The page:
What an utterly fantastic job of journalism. How many hours you must have spent on the research alone would be uncountable! The sad, sad thing is there's nothing we can do about those pricks with money--and therefore political clout--in this sorry-assed Republican Fascist State we're now in, except stay far away from their stench. If they hadn't bought the media years ago, your GofW would be spread far and wide, and actually paid attention to by those who cared and could do something about it. I've sent it on to many folks I know who won't get the Zephyr--probably the rest of the choir, but it's something everyone should read, whether they're on your side or not. Fortunately the "glut crowd" has nothing I want, and they want nothing I have, so I can still live simply and keep my eco-print small. My books, etc., still tell it like it was and is--same as you do--and I don't have to kiss anyone's butt.

I have hopes that the web version of the Z will reach even more people than the printed one. It should, you know. So keep ladling it out to us. So far, the greedheads haven't been able to buy all of cyberspace. That must tick them off! I hope I don't live to see the day when they can.

F---them all!


Katie Lee Jerome,


EDITOR'S NOTE: THANKS!! But Katie! What about the sorry-assed Democrat conspirators in the Fascist State??? JS


Dear Jim,

I'm a procrastinator, so here are few things I've been meaning to tell you.

1. Brave New West is not a good book -- it's a great book. I've sent copies to several friends who have been here often enough to appreciate it. It's the best book I've read about Moab, and an invaluable historical piece.

2. The current Zephyr issue should be required reading for anyone with ab rain and a desire to understand the environmental hypocrisy of our day. It is also an invaluable piece of history.

3. The demise of the print Zephyr is truly a sad thing for those of us who are still hanging on by our teeth to what Moab used to be. I will miss it terribly. I'll check in on the webpage, but it won't be the same for us old farts who appreciate the portability of paper.

You have my best wishes on your future endeavors. Know that you will leave a hole that will not easily be filled.

Michaelene Pendleton

Moab, UT


EDITOR'S NOTE: I have a dilemma. When "Greening of Wilderness...part 2" was published in the Aug/Sep Zephyr, I sent the link to about 25 professional environmentalists. I wrote,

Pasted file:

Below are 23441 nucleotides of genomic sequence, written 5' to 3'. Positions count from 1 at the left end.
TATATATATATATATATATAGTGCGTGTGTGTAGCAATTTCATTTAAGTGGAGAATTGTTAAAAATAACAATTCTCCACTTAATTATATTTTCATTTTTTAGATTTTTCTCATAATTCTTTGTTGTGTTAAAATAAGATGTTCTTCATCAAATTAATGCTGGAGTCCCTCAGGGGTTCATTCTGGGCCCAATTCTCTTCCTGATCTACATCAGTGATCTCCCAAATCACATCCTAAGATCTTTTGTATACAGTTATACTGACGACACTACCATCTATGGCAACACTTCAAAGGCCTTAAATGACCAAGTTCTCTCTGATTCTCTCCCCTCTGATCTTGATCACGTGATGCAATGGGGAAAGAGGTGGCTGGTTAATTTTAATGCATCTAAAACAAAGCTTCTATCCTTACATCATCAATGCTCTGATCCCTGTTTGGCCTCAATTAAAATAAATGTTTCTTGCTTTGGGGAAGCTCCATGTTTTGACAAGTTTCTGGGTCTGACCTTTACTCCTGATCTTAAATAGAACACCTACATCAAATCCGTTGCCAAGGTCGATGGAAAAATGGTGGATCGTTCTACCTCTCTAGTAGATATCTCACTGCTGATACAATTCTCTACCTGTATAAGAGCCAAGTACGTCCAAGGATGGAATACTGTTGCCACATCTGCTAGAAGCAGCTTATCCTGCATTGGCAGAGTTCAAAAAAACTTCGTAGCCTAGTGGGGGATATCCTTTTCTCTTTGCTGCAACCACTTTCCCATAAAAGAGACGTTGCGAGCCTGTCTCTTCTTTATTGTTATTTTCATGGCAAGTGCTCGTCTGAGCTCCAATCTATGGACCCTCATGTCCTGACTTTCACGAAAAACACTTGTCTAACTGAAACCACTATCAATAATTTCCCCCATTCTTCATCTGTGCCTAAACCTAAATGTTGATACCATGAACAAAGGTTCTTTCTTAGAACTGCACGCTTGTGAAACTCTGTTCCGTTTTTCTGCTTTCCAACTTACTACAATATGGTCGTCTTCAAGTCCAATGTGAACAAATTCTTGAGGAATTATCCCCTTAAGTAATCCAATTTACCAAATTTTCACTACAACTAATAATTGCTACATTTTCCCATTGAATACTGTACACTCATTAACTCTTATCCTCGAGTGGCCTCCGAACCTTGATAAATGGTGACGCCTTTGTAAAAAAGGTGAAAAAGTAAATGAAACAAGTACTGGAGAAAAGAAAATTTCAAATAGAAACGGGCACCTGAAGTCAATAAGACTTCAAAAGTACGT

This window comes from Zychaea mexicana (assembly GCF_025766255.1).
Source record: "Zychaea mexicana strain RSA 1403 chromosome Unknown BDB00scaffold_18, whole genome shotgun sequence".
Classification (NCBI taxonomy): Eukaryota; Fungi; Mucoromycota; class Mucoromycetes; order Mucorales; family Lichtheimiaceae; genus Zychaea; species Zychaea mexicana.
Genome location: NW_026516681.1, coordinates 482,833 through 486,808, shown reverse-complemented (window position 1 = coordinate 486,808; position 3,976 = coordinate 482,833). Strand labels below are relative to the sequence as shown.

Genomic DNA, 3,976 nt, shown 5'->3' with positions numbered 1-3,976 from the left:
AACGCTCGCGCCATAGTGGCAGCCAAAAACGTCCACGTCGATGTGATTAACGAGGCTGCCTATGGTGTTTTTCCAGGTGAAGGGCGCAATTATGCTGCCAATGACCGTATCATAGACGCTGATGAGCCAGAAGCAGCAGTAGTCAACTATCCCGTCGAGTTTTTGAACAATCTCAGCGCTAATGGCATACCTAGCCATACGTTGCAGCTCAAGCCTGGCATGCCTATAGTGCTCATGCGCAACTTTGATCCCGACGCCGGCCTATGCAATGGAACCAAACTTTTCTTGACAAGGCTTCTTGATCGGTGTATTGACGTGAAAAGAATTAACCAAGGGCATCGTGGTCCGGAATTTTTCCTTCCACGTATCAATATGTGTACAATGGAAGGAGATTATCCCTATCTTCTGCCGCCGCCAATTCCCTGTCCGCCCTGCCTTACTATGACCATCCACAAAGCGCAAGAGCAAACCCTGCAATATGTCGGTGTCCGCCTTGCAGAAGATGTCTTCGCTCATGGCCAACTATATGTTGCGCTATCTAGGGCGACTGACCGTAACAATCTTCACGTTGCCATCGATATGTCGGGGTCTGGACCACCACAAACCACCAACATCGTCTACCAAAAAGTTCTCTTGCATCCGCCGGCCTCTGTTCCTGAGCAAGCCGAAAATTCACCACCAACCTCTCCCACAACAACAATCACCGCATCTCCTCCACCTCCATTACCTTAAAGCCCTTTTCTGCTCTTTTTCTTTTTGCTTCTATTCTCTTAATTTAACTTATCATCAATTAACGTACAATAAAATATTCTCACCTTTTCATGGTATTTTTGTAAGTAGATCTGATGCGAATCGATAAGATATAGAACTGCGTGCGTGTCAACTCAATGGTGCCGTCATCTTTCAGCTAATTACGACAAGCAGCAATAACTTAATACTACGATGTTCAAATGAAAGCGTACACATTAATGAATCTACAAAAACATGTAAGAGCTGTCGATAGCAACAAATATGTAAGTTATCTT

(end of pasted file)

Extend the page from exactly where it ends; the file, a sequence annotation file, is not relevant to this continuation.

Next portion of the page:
"Your comments are welcome, but ALL comments will be considered ON THE RECORD." I included that caveat because, for years, I've been receiving some pretty 'colorful' comments from these guys, but always with the insistent, "This is OFF the record" disclaimer. So the rules were clear. Of the 25, only the Grand Canyon Trusts's Bill Hedden replied, and it's bewildering. He mentions BY NAME a board member that I had referred to only generally, never specifically. Then he names an organization that secretly accepts funds from the Trust, but chides, "Shame on you (me!)" if I print his letter, despite the fact that I warned everyone that all comments would be printed in Feedback. As a compromise, I have removed the name of the GCT board member that Hedden reveals and the name that he claims would be damaged if anyone knew the Trust was involved...yeesh...JS

To the Editor:

Corrections: GCT board member ------------- once submitted a reimbursement request for his/her private plane travel to a meeting. We told him/her it was improper. He/she withdrew it, was never so reimbursed, and has never submitted such a request again. That charge could be libelous, so lucky for the rumormonger that --------- is an extremely nice guy. The Trust never supported the Hualapai skywalk; we simply did not see a reason to go out of our way to oppose a bad idea conceived by economically desperate people who can legitimately point at the South Rim and say, "We aren't the ones with numerous hotels and stores on the rim and 5 million annual visitors."

The Trust is the primary underwriter of -------------------, which is the most effective way by far for us to oppose the Lake Powell pipeline and other bad ideas in SW Utah. We have kept that quiet so (he/she) is not burdened by the association with environmentalists. If you publicize it to (his/her) detriment, then shame on you.

Bill Hedden

Executive Director Grand Canyon Trust

Moab, UT

Response: 1) The story about the board member was first provided by someone currently involved in GCT and only confirmed by a "former staffer." 2) When the largest and wealthiest environmental organization on the Colorado Plateau fails to oppose the most grandiose development on the South Rim of the Grand Canyon in half a century, its silence should be interpreted ONLY as tacit approval. 3) If the Trust has to secretly give money to other organizations because going public would discredit the recipient, what does that say about the public perception of the Trust? Finally, if this is all Mr. Hedden can object to from the 10,000 word article, then perhaps he shares more of my concerns than he ever reveals...JS


Dear Jim:

Your piece on the intertwining of enviros and wealth in the current Zephyr has been my lunchtime reading for the past couple of days, and I just finished it (over leftover Thai take-out). As always, it's important stuff you are pointing out--and material virtually no one else writes about from your unique perspective (someone who is an advocate for wild land, a believer in the best of old-time rural Western values, and a fearless muckraker and challenger of thoughtless assumptions and greedy growth). It's not easy to parse this conflict. I actually have sympathies for both sides. Conservation organizations do need money and access to power, and so they would find it hard to say no to Wyss and Fingerhut and the rest. Brant Calkin, who you rightly hold up as a hero, knew this. Years ago, I sold a picture to an ad agency for use in a Marlboro ad. Almost always, my photos bring in tens or, at best, a few hundreds of dollars for reproduction rights. But the ad agency wanted a picture of the red Moenkopi cliffs behind Torrey (they would insert their own Marlboro man on horseback with computers)--and they were willing to pay thousands. I decided to go for it (after pondering the ethics for days), and rationalized my sell-out by tithing ten percent of the fee. Since these were the days when those same red cliffs were threatened by a proposed dam on the Fremont River, I gave my tithing check to SUWA, specifically to fight the dam.